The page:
Google has been planning a web version of Android Messages for months—we've seen it appear in teardown, after teardown, after teardown. Now, it's finally starting to show up for users. Well, sort of. The web interface has gone live, but the app doesn't appear to understand that yet.
The web component of Android Messages will allow you to view and send text messages in the Messages app from your computer. You have to associate the web interface with your app using a QR code on the page. When this feature is live, the app will include an option to scan that code. Currently, that option is missing.
Google's help page for the Messages web interface has also gone live. It doesn't provide any insight into how you might get the feature working, though. The page says to use the latest version of the app, but the latest version doesn't let you scan the QR code. Presumably, Google will either roll out a Play Store update or flip a server-side switch that turns on the feature.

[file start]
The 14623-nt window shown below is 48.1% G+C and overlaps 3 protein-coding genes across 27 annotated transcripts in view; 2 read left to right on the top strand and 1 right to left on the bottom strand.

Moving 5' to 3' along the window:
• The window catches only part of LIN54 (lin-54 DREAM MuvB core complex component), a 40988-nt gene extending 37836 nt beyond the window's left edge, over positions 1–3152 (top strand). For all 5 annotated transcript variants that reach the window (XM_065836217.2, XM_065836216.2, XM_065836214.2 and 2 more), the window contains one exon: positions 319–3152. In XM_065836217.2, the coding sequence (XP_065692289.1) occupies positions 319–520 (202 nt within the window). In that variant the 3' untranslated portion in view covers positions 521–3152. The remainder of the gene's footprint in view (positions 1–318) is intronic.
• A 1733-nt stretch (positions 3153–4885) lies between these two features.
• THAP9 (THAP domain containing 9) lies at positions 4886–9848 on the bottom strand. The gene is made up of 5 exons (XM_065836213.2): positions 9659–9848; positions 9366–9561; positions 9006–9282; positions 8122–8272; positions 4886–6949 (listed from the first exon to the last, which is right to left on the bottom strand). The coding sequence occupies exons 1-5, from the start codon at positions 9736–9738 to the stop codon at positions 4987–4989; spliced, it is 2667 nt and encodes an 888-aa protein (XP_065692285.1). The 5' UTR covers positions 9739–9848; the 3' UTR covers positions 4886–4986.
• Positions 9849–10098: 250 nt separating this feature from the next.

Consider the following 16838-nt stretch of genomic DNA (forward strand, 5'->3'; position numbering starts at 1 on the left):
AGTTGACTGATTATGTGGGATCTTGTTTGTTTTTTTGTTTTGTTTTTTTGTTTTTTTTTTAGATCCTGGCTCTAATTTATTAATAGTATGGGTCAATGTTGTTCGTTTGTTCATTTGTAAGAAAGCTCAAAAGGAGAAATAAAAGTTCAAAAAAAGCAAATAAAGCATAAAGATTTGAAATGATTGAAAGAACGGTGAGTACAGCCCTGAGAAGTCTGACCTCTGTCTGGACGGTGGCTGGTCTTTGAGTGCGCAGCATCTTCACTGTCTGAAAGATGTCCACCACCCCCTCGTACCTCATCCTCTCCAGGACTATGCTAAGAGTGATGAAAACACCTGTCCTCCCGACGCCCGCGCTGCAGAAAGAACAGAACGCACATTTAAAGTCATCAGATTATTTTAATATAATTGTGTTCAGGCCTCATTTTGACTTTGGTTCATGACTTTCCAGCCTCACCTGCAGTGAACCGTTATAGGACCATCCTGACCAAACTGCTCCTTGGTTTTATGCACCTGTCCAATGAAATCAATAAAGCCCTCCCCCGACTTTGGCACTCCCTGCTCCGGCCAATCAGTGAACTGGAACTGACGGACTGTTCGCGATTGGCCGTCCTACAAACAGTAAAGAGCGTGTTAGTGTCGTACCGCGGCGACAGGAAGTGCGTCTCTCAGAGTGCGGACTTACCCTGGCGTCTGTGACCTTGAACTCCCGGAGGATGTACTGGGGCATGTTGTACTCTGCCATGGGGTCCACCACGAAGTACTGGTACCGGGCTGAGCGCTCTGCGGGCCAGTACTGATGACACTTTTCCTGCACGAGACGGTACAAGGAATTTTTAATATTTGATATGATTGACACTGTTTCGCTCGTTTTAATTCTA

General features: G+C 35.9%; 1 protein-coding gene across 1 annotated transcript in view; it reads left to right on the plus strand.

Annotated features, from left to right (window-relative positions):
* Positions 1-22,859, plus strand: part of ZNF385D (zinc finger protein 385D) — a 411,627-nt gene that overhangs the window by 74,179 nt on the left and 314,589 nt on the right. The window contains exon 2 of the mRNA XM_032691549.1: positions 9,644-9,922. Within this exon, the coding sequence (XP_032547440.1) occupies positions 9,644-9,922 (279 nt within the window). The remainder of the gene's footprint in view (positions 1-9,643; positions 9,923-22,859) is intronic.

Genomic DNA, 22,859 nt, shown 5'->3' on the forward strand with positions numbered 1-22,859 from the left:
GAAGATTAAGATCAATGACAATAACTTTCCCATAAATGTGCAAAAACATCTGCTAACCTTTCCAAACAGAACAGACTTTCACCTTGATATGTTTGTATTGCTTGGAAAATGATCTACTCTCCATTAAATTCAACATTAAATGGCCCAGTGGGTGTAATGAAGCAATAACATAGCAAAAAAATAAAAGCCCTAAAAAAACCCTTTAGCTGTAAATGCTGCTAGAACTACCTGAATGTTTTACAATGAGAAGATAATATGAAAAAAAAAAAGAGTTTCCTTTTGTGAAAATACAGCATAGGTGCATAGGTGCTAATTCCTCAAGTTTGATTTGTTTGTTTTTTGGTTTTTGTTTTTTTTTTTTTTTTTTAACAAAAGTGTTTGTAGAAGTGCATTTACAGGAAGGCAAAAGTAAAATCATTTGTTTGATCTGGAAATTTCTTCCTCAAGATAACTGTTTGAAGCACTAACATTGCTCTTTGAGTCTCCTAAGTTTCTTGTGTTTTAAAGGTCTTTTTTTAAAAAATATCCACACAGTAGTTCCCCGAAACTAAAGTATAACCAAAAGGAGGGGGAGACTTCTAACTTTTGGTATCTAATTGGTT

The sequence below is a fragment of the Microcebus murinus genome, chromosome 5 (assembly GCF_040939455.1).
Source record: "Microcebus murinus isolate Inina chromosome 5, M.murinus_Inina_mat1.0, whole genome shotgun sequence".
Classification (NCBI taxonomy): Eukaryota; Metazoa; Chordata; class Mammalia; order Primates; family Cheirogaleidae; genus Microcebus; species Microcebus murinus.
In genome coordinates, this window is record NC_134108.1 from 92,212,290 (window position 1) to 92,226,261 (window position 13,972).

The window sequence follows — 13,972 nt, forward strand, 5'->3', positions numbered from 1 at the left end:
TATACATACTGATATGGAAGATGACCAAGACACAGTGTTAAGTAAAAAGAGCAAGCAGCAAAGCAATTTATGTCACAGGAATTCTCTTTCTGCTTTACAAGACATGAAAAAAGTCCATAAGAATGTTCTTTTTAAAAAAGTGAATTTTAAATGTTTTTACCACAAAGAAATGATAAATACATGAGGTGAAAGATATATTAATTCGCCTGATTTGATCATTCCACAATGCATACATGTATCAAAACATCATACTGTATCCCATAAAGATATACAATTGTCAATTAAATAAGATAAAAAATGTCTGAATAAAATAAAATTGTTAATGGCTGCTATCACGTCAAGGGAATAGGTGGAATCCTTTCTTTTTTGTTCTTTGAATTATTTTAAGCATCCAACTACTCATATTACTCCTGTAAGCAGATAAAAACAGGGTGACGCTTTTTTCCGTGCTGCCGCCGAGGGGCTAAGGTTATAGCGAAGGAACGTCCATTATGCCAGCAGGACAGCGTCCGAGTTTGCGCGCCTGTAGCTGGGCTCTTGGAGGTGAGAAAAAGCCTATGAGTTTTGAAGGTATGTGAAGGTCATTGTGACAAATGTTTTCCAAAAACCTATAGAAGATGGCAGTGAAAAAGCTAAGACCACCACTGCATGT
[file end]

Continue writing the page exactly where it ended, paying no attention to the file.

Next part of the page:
We have a little more information about how this feature will work from Google's help pages. When you scan the QR code, your recent conversations and contacts will be encrypted and cached in your browser. After 14 days without using Messages in your browser, it automatically signs out and deletes the data.
Ever since the original article went up, the server-side switch for the QR Code has been flipped for more and more users inside the Messages app, thus letting them scan and connect the web interface.
Messages for Web should now be available to everyone.
Android Messages for Web is now fully deployed - make sure you have the latest Messages client, and then head over to https://t.co/diVFeAffVS to try it out!
— Justin Uberti (@juberti) June 26, 2018